It’s been a year since Pennsylvania’s medical marijuana bill was signed into law, and potential growers and dispensaries are one step closer to going into business.
In the state, 27 dispensaries and 12 growers/processors will get permits during Phase 1. Two dispensary permits and two growing/processing permits will be awarded for Region 4-Northcentral, which includes Centre and 11 other counties to the north and east, according to the state Department of Health.
The health department received more than 500 packages, which contained one or more application, and as of April 25, the department had logged 258 applications.
The health department is on track to issue permits by the end of June, said April Hutcheson, press secretary.
“When fully implemented, the Medical Marijuana Program will provide access to medical marijuana for patients with a serious medical condition through a safe and effective method of delivery that balances patient need for access to the latest treatments with patient care and safety,” according to the department’s website.
Medical marijuana is expected to become available in Pennsylvania early next year.
Under the program, patients with any of 17 stated “serious medical conditions,” such as cancer, epilepsy and HIV, will be able to buy pills, oils, ointments and other products derived from the cannabis plant (dry herbs and leaves are excluded).
For grower/processor permits, applicants paid a nonrefundable application fee of $10,000 and an permit fee of $200,000, according to the health department. Dispensary permit applications include a nonrefundable application fee of $5,000 and permit fee of $30,000 per dispensary location listed in the application, up to $90,000.
Permit fees will be returned to applicants who are not awarded permits.
Applicants are evaluated on several criteria on a pass-fail basis, such as proof of a clean criminal history, sufficient capital and capacity to operate and tax clearance, according to the health department.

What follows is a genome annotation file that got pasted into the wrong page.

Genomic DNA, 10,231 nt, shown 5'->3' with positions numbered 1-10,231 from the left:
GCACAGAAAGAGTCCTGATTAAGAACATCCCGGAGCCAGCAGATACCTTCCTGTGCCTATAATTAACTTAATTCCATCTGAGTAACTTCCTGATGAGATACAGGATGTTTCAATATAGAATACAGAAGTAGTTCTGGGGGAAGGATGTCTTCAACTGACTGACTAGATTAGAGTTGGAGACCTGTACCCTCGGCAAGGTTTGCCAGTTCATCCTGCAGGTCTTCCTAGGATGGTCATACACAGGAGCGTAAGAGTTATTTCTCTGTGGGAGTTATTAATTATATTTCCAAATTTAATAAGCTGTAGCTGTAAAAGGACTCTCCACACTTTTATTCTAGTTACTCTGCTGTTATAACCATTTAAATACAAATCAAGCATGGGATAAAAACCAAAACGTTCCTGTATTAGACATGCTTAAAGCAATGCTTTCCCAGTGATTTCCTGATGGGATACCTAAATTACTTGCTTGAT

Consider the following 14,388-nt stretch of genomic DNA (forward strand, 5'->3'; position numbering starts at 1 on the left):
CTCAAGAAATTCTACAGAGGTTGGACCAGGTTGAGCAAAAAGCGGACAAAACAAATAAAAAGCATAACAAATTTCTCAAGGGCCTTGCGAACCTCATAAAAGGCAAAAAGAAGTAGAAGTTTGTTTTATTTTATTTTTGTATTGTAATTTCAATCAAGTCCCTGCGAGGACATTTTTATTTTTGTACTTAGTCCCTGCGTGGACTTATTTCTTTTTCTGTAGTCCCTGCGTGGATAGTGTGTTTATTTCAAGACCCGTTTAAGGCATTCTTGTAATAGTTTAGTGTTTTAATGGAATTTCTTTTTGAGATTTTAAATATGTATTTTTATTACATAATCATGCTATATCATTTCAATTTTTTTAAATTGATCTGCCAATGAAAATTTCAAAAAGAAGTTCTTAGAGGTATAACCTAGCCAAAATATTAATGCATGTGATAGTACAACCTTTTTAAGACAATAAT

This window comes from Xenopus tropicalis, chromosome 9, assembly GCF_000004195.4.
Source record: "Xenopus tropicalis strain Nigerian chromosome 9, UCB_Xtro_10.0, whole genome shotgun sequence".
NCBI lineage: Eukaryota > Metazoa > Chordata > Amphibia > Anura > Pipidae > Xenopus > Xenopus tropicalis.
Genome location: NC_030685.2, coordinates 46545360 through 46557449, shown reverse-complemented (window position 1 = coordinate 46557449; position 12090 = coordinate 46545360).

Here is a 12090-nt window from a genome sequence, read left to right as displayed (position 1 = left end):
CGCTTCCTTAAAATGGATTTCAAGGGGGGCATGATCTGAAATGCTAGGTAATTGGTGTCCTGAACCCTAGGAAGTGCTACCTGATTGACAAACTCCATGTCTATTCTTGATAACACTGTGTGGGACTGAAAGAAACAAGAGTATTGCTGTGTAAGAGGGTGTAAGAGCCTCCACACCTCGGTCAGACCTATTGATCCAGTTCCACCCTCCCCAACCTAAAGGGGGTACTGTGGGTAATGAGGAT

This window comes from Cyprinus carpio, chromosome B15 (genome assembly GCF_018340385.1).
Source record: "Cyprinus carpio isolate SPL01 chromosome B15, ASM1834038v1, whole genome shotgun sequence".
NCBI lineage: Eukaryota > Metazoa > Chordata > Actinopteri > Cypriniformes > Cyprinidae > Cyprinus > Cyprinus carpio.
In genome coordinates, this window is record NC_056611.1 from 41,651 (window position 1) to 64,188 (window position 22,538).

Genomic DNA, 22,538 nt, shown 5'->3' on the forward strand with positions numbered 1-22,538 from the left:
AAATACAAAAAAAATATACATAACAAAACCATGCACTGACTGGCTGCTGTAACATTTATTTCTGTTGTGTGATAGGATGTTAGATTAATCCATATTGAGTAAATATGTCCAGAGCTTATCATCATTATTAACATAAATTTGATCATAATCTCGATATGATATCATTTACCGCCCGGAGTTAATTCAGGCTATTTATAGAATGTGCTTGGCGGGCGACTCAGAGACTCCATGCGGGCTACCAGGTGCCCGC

Matt Guerry and Caralyn Reese are Penn State journalism students. Sarah Rafacz contributed to this report.
Local interest in medical marijuana
No one approached the borough with interest in opening either a dispensary or growing/processing facility, said borough Manager Ralph Stewart.
During the application process several months ago, the township received numerous requests for zoning verifications, said Mark Gabrovsek, zoning officer.
One of the applicants, he said, has secured a lease in the township and gotten a zoning verification.
Gabrovsek said he has no doubt that “when the dust settles” there will be at least one facility in the Centre Region, if not more.
The township was approached regarding both types of uses, said Ray Stolinas, planning and zoning director.
Early in March there were two calls about dispensaries, but they both fell by the wayside, he said.
The township received a third request from a Harrisburg lawyer, whose client was interested in a growing/processing facility, Stolinas said.
That use should meet the same requirements as manufacturing/processing/production facilities in the same zone, he said.
The township submitted a letter on behalf of Sirona Penn LLC saying a growing/processing facility would be allowed in the rural/agricultural zoning district.
Sirona Penn LLC is listed on the state Department of Health’s list of permit applicant facilities.
Stolinas said the maximum lot size would be 5 acres.
No one has contacted the township with an interest in either type of facility, said Todd Shea, zoning officer.
Growing/processing facilities would likely be able to locate in industrial zones and dispensaries would go in commercial zones, Shea said.
Township Manager Doug Erickson said Patton received a couple informal inquiries about dispensaries.
A dispensary in the township would be treated like a medical office, he said, so they could locate in commercial zoning districts.
A group appeared at a Borough Council meeting in January with interest in opening a dispensary, said Tom Fountaine, borough manager.
The borough sent a general letter to the group’s local representative advising him of what’s permitted under code, Fountaine said.
He said that’s the only inquiry he’s aware of, though he said the borough’s planning office might have received other inquiries.
A dispensary would be viewed as a commercial operation, he said, but the state does have limitations on where facilities can open.
For example, a dispensary can’t be located within 1,000 feet of a daycare or school.
A growing/processing facility would be an agricultural use, Fountaine said, though there’s not much space of that zoning type in the borough.